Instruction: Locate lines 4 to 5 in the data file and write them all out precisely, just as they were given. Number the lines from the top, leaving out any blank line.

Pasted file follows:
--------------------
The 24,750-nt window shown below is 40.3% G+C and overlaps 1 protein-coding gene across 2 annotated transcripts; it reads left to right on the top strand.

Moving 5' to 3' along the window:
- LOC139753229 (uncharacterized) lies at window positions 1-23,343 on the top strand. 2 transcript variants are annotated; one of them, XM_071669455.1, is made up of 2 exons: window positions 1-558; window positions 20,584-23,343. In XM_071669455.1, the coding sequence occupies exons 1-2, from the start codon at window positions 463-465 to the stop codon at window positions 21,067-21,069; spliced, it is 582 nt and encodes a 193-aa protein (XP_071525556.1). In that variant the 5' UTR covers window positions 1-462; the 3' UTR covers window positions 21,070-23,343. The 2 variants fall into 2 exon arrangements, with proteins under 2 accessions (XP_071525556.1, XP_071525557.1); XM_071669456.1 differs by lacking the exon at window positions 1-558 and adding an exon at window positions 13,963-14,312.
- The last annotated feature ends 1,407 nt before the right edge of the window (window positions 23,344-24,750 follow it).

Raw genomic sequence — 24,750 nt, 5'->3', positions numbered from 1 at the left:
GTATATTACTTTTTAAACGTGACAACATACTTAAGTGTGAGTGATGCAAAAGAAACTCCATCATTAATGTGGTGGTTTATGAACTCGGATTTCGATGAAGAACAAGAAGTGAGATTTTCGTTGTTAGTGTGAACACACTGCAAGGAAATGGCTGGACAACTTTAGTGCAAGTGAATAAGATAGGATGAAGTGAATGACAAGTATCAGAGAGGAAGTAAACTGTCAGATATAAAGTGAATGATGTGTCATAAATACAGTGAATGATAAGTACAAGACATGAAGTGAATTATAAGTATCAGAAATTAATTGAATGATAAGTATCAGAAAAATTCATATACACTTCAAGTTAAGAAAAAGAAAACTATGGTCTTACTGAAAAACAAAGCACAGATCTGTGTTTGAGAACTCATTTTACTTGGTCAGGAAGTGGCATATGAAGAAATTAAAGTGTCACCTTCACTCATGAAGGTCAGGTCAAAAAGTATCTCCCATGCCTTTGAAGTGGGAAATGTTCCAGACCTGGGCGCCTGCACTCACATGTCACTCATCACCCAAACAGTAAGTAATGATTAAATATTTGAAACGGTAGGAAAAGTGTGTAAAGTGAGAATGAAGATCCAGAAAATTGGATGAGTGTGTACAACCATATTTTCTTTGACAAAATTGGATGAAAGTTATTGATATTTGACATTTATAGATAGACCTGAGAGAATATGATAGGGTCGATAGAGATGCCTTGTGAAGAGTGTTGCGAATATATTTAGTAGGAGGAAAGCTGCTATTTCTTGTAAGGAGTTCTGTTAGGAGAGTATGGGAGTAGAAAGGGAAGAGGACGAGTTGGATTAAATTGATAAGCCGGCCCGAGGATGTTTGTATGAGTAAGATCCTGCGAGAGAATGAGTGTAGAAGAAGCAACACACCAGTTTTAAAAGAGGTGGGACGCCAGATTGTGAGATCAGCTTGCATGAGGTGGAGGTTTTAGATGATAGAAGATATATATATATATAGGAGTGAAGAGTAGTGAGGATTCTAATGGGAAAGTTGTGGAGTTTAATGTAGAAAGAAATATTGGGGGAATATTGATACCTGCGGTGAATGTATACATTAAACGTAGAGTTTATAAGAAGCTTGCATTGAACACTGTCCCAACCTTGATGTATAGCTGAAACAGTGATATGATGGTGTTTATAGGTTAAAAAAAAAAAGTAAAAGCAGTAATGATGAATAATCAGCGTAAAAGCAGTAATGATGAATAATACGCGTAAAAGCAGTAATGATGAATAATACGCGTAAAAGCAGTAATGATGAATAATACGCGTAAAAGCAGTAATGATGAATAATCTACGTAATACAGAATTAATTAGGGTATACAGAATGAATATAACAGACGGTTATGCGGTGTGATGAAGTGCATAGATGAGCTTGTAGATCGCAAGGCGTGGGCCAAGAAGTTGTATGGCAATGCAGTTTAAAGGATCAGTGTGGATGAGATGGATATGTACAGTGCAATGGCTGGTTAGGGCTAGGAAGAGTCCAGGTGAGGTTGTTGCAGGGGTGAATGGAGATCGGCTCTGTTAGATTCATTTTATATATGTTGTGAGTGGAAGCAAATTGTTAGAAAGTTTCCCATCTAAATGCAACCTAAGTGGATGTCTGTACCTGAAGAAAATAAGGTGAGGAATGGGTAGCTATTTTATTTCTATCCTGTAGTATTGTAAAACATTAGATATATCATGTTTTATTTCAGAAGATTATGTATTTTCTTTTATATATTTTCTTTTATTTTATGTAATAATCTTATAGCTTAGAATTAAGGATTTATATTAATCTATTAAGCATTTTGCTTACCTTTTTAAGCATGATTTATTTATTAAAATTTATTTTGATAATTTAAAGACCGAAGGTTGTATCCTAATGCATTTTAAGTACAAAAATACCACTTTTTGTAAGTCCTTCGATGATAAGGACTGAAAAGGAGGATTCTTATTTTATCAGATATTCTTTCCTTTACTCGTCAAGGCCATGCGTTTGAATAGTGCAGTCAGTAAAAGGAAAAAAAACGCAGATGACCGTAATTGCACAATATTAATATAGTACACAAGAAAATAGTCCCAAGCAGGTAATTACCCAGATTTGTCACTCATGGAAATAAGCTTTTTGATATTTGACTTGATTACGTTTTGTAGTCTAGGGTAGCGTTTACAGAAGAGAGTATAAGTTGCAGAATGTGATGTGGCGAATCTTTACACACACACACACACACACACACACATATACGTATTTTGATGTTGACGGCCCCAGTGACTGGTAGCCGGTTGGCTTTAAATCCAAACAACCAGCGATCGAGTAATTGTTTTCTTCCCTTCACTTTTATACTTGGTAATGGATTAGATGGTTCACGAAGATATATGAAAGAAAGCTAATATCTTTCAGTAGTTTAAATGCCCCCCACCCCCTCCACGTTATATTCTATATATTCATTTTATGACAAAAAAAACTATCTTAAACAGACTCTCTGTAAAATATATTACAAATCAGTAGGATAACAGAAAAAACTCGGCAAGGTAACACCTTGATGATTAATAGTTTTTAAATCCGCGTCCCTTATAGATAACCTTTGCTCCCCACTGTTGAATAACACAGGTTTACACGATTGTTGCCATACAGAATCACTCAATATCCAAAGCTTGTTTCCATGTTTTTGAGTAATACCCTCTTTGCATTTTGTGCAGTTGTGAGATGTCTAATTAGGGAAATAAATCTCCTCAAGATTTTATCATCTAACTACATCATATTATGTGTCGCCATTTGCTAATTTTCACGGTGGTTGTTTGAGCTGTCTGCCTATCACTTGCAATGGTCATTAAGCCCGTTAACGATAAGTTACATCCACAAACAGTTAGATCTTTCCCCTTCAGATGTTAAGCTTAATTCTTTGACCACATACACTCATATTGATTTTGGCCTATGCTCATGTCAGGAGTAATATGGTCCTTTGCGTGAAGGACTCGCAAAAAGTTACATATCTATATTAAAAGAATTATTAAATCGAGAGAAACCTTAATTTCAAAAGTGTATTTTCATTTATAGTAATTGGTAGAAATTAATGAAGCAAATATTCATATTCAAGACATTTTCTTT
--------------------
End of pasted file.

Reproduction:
- The last annotated feature ends 1,407 nt before the right edge of the window (window positions 23,344-24,750 follow it).

Raw genomic sequence — 24,750 nt, 5'->3', positions numbered from 1 at the left: